On the plus side, each individual episode is still pretty well-made. The acting from the regulars is still top notch. I love watching Anna Paquin (X2: X-Men United) try to navigate her increasingly weird role as Sookie, while Alexander Skarsgård (Battleship) and Stephen Moyer (Quills) play vamps perfectly cool. The rest of the cast are equally enthralling whether human, vamp, werewolf or fae. Individual episodes house moments of character development and plot machinations, even if they don't all add up effectively over 12 episodes. I can't fault the show for swinging for the fences, with a major cliffhanger that will have even waffling fans tuning in for the premiere of Season Six.
I also can't fault this Blu-ray set. HBO has given nearly all their television programming handsome packaging and solid HD presentation. All 12 episodes are included on four discs housed in a tray that folds up into a sturdy cardboard sleeve. That sleeve also houses another, smaller foldout tray that includes two double-sided DVDs that house the show in standard definition and for digital playback. These 1.78:1/1080p AVC-encoded transfers are largely excellent. Detail is strong throughout, from the brightest scenes of daylight to the darkest interiors of the various clubs, bars, and brothels the characters find themselves in. Black levels stay deep and consistent throughout, which is crucial for a show like this. Colors are otherwise strong as well, with good saturation and accurate skin tones (despite all the pale characters). The DTS-HD 5.1 Master Audio tracks are equally strong. Dialogue is always clear and audible, while the surrounds get used for atmosphere and during some of the more action-oriented scenes.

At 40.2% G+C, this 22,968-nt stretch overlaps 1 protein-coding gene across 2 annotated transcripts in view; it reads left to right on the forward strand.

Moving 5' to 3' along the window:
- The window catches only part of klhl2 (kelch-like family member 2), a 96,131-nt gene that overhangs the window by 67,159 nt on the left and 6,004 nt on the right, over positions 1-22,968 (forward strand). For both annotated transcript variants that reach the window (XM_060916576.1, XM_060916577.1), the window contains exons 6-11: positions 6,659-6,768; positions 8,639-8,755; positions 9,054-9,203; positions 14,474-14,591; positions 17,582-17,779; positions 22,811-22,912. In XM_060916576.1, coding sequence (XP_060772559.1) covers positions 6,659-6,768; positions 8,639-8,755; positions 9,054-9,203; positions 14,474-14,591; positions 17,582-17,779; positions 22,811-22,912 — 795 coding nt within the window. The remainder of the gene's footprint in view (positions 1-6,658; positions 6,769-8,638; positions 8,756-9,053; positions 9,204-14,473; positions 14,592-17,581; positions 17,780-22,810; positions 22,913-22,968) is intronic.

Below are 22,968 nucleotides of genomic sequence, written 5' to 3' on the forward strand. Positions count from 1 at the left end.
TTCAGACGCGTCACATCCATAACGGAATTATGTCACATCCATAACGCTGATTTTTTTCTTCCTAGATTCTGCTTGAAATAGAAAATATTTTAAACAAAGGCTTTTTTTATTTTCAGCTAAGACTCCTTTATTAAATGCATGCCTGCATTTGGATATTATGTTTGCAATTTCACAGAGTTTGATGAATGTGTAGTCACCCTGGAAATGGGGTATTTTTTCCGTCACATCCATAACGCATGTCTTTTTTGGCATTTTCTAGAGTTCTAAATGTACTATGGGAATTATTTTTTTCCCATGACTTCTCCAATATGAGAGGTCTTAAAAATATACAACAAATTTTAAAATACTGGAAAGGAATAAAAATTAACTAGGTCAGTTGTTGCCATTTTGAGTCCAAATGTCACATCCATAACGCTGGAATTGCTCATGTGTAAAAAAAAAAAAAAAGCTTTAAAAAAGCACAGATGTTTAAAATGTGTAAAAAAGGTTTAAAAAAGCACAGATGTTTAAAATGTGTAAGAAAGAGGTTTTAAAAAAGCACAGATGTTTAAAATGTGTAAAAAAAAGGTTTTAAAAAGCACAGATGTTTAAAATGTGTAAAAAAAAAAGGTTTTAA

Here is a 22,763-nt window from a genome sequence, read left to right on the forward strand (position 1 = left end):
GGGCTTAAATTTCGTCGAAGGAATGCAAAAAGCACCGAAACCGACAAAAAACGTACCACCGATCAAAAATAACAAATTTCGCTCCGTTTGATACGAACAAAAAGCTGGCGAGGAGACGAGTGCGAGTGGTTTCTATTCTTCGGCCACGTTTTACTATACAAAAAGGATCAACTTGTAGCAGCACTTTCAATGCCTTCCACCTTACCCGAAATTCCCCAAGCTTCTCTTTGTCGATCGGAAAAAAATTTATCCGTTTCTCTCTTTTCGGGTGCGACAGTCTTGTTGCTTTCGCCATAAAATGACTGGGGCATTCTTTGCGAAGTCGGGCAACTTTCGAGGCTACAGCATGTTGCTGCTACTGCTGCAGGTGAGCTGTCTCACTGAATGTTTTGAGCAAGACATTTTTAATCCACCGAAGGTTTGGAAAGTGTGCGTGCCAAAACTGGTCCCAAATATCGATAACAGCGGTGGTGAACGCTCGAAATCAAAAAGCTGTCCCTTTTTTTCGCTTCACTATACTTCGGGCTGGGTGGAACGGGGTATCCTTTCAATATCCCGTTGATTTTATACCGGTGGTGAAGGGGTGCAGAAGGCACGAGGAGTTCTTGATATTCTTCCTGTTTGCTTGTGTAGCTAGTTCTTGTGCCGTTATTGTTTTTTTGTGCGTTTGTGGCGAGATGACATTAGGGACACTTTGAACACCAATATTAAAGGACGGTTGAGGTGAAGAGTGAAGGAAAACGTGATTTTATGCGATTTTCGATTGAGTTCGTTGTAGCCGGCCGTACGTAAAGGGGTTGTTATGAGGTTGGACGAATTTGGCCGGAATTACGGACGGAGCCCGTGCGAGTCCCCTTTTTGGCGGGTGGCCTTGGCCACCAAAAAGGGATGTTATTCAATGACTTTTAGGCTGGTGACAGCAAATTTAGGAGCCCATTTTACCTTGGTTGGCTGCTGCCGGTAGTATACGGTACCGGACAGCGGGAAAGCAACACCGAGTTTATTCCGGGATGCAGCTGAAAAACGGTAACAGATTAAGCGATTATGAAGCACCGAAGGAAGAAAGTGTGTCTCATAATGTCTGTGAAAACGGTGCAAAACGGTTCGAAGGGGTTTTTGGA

Bonus feature kick off with a picture-in-picture "Enhanced Viewing Mode," giving viewers the chance to digest all kinds of material, from character interviews to flashbacks from previous seasons. It's a lot to process, but helps flesh out the show. Each episode also gets a mini-making-of "Inside the Episode" featurette that aired with it on HBO; a nice way to recreate the broadcast experience. Five episodes get commentary tracks from various members of the cast and crew, spotlighting production info, story background, and a sense of what it's like to work on True Blood. There's also a larger featurette that spends an hour with episode six, giving an in-depth look at its production. On the slightly fluffier side, we get 12 interviews with members of The Authority talking about themselves (in character) and an interactive family tree for those having trouble keeping track of who's who.
True Blood: The Complete Fifth Season heralds some changes. The final episode sets up serious shifts for many of the characters, as well as the production team who will go on without the involvement of creator and showrunner Alan Ball (Six Feet Under). That said, Season Five is sure to appeal to long-time fans of the show, but more casual viewers might be turned off by the sheer number of stories this season is trying to tell.
Not guilty, but lost its bite.